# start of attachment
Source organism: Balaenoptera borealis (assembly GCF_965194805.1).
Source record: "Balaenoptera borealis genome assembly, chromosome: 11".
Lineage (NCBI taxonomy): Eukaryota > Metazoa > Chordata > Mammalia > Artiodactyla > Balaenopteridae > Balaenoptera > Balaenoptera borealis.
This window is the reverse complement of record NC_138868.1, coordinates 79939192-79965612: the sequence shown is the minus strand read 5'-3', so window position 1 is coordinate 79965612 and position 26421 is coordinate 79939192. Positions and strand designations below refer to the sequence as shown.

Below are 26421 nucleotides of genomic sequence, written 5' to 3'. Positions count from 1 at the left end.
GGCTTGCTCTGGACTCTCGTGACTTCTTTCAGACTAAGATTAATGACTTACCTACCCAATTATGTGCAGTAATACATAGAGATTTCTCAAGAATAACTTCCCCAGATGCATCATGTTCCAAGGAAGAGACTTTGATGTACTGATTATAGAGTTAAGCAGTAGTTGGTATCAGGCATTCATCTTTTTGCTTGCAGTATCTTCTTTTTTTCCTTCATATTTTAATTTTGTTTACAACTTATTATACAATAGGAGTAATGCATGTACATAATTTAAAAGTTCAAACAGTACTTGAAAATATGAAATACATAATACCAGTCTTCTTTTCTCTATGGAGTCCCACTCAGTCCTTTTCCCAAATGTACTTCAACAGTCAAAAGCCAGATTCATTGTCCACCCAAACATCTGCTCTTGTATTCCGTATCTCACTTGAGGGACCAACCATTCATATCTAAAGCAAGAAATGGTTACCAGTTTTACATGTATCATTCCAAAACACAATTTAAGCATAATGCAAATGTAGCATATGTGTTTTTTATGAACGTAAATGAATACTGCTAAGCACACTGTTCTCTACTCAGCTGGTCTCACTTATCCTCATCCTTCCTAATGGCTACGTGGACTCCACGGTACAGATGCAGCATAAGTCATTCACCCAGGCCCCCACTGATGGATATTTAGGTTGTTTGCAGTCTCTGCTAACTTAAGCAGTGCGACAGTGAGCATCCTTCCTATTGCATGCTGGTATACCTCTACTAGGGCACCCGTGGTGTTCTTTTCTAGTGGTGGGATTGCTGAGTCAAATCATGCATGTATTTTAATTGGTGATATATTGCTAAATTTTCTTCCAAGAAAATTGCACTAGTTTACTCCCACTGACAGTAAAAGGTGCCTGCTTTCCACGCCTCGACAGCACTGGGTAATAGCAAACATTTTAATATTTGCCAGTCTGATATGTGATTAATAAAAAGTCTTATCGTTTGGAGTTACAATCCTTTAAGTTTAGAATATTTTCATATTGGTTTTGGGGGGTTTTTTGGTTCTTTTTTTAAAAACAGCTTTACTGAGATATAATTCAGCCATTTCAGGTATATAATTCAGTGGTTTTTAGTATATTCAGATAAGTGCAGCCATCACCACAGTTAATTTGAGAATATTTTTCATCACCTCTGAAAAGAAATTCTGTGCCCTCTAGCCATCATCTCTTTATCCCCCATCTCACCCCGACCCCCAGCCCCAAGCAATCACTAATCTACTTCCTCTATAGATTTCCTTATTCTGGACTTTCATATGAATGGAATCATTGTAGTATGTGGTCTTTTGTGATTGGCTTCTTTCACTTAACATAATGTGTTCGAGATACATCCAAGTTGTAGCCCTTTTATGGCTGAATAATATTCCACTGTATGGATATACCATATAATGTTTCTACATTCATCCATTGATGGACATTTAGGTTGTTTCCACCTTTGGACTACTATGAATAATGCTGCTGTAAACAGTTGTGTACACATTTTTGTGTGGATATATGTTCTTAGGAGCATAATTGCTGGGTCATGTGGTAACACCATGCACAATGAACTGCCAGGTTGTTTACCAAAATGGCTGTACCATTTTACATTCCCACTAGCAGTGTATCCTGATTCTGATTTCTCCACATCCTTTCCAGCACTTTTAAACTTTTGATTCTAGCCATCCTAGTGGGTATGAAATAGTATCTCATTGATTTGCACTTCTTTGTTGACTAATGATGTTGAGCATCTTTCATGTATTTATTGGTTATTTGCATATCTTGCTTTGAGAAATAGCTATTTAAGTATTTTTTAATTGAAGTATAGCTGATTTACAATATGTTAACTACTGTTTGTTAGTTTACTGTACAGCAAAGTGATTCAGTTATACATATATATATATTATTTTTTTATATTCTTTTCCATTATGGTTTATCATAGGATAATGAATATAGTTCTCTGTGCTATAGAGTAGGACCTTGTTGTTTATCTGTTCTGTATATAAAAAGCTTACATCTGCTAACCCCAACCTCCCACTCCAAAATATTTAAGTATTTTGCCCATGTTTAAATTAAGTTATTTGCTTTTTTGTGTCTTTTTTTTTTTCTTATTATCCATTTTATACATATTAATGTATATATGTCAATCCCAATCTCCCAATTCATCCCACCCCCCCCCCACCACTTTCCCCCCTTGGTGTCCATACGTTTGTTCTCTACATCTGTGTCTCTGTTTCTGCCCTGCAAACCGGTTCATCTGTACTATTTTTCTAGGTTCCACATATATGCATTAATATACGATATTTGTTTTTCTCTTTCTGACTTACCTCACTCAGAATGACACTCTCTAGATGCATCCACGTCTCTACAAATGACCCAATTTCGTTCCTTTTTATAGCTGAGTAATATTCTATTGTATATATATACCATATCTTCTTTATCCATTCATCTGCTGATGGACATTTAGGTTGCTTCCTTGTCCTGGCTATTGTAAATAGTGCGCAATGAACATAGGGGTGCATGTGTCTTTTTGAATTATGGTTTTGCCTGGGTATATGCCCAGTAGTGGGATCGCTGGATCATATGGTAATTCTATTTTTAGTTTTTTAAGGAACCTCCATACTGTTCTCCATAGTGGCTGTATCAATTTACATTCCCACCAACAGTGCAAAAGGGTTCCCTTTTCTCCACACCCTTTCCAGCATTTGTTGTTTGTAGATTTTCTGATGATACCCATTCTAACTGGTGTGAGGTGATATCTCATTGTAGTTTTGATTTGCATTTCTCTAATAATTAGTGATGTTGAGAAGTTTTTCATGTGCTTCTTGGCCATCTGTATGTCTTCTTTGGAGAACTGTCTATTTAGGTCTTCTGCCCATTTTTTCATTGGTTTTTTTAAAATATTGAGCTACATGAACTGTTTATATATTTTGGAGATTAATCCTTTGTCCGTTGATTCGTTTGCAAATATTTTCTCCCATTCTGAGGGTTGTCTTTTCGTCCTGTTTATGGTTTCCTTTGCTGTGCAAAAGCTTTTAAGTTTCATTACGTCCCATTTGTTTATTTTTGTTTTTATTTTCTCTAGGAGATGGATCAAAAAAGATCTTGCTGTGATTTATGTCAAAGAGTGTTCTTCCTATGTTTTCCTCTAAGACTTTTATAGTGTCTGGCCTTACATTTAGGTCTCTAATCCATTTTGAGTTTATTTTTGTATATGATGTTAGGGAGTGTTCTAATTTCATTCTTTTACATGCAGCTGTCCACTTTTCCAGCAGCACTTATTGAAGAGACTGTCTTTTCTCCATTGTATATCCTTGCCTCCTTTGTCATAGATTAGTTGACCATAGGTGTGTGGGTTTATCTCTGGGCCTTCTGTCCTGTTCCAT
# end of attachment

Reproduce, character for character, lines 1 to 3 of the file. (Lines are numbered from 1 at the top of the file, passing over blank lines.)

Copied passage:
Source organism: Balaenoptera borealis (assembly GCF_965194805.1).
Source record: "Balaenoptera borealis genome assembly, chromosome: 11".
Lineage (NCBI taxonomy): Eukaryota > Metazoa > Chordata > Mammalia > Artiodactyla > Balaenopteridae > Balaenoptera > Balaenoptera borealis.